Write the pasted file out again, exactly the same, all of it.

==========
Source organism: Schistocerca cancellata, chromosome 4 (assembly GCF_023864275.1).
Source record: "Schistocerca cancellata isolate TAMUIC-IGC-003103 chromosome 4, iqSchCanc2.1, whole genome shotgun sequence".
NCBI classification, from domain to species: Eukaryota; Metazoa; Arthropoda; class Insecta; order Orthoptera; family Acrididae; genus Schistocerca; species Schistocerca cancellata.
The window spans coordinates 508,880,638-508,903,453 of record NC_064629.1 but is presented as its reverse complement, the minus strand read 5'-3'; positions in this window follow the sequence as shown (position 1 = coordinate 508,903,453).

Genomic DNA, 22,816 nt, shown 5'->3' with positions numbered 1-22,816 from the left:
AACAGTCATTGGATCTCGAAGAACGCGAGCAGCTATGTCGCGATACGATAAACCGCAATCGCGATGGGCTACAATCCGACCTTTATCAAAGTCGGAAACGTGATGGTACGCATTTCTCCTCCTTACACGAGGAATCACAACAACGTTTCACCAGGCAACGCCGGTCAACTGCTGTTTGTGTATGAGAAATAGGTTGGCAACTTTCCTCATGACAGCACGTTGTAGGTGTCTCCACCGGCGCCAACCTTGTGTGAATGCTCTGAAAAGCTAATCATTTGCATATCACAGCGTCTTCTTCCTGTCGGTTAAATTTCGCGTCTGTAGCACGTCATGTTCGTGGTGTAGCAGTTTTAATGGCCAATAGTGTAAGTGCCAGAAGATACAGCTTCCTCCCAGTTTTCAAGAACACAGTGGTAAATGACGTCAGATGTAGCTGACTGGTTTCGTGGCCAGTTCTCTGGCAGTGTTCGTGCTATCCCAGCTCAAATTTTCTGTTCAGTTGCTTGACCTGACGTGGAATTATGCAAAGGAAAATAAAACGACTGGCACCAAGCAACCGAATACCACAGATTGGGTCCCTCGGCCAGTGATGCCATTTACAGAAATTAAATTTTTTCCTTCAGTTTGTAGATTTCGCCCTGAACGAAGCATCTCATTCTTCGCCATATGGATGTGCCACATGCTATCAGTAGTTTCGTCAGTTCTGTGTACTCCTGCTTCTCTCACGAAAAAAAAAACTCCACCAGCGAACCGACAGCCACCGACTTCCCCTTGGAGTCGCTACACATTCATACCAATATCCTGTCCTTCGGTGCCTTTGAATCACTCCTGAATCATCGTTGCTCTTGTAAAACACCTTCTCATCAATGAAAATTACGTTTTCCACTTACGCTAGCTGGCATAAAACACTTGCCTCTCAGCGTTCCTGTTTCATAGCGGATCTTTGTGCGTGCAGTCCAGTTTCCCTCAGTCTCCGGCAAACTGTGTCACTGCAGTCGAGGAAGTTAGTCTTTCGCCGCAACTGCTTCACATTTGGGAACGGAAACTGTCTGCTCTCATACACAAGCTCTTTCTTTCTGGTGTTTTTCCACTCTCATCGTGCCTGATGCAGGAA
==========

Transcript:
Source organism: Schistocerca cancellata, chromosome 4 (assembly GCF_023864275.1).
Source record: "Schistocerca cancellata isolate TAMUIC-IGC-003103 chromosome 4, iqSchCanc2.1, whole genome shotgun sequence".
NCBI classification, from domain to species: Eukaryota; Metazoa; Arthropoda; class Insecta; order Orthoptera; family Acrididae; genus Schistocerca; species Schistocerca cancellata.
The window spans coordinates 508,880,638-508,903,453 of record NC_064629.1 but is presented as its reverse complement, the minus strand read 5'-3'; positions in this window follow the sequence as shown (position 1 = coordinate 508,903,453).

Genomic DNA, 22,816 nt, shown 5'->3' with positions numbered 1-22,816 from the left:
AACAGTCATTGGATCTCGAAGAACGCGAGCAGCTATGTCGCGATACGATAAACCGCAATCGCGATGGGCTACAATCCGACCTTTATCAAAGTCGGAAACGTGATGGTACGCATTTCTCCTCCTTACACGAGGAATCACAACAACGTTTCACCAGGCAACGCCGGTCAACTGCTGTTTGTGTATGAGAAATAGGTTGGCAACTTTCCTCATGACAGCACGTTGTAGGTGTCTCCACCGGCGCCAACCTTGTGTGAATGCTCTGAAAAGCTAATCATTTGCATATCACAGCGTCTTCTTCCTGTCGGTTAAATTTCGCGTCTGTAGCACGTCATGTTCGTGGTGTAGCAGTTTTAATGGCCAATAGTGTAAGTGCCAGAAGATACAGCTTCCTCCCAGTTTTCAAGAACACAGTGGTAAATGACGTCAGATGTAGCTGACTGGTTTCGTGGCCAGTTCTCTGGCAGTGTTCGTGCTATCCCAGCTCAAATTTTCTGTTCAGTTGCTTGACCTGACGTGGAATTATGCAAAGGAAAATAAAACGACTGGCACCAAGCAACCGAATACCACAGATTGGGTCCCTCGGCCAGTGATGCCATTTACAGAAATTAAATTTTTTCCTTCAGTTTGTAGATTTCGCCCTGAACGAAGCATCTCATTCTTCGCCATATGGATGTGCCACATGCTATCAGTAGTTTCGTCAGTTCTGTGTACTCCTGCTTCTCTCACGAAAAAAAAAACTCCACCAGCGAACCGACAGCCACCGACTTCCCCTTGGAGTCGCTACACATTCATACCAATATCCTGTCCTTCGGTGCCTTTGAATCACTCCTGAATCATCGTTGCTCTTGTAAAACACCTTCTCATCAATGAAAATTACGTTTTCCACTTACGCTAGCTGGCATAAAACACTTGCCTCTCAGCGTTCCTGTTTCATAGCGGATCTTTGTGCGTGCAGTCCAGTTTCCCTCAGTCTCCGGCAAACTGTGTCACTGCAGTCGAGGAAGTTAGTCTTTCGCCGCAACTGCTTCACATTTGGGAACGGAAACTGTCTGCTCTCATACACAAGCTCTTTCTTTCTGGTGTTTTTCCACTCTCATCGTGCCTGATGCAGGAA